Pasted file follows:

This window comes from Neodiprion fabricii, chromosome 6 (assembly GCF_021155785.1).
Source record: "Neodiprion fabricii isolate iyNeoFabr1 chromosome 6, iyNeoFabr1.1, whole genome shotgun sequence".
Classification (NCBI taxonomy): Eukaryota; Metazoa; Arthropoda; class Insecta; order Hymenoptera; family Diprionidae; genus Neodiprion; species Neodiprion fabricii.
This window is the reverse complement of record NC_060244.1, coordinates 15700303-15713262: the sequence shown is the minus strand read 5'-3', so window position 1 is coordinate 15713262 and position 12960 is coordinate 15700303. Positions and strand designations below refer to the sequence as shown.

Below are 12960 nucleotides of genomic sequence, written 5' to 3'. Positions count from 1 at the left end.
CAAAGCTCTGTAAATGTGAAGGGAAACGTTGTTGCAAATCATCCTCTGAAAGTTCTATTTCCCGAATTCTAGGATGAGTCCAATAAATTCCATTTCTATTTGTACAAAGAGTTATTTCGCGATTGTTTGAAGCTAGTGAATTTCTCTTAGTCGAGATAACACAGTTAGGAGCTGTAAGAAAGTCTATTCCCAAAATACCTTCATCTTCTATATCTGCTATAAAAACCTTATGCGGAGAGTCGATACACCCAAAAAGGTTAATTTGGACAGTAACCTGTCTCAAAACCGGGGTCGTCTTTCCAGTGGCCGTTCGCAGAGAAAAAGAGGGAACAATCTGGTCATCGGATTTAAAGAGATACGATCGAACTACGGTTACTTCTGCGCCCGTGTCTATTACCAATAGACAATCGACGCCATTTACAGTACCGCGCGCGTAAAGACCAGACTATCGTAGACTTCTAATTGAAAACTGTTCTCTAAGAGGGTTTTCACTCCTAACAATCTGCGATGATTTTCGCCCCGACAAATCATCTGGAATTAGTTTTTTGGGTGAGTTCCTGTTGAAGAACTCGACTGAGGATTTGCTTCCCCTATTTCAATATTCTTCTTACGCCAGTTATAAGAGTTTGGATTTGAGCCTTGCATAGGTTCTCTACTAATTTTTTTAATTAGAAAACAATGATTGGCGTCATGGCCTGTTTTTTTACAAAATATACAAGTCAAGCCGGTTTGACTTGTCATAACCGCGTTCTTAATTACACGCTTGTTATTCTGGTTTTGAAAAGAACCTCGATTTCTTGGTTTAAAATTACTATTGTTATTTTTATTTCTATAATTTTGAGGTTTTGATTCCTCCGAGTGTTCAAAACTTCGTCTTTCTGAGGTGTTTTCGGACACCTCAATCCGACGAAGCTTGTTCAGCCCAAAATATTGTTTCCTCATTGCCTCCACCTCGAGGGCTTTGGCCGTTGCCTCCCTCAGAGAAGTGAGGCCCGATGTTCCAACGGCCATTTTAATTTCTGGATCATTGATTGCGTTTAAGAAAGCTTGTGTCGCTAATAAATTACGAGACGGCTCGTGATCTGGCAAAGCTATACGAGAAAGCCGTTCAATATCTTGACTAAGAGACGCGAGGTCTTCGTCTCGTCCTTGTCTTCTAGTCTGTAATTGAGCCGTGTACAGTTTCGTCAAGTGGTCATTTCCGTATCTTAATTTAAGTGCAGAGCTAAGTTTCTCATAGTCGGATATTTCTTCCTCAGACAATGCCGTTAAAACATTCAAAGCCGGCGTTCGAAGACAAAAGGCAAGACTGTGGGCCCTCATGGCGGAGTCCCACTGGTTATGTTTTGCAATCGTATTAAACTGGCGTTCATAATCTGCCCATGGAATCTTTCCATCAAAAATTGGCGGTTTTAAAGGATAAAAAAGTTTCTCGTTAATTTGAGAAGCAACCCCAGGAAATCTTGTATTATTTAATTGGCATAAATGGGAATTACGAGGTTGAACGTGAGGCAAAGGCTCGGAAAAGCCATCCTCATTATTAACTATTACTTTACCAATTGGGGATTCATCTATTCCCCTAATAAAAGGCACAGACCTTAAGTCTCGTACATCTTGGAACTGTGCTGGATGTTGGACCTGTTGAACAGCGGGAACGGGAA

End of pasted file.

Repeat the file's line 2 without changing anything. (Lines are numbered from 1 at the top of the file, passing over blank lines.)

Source record: "Neodiprion fabricii isolate iyNeoFabr1 chromosome 6, iyNeoFabr1.1, whole genome shotgun sequence".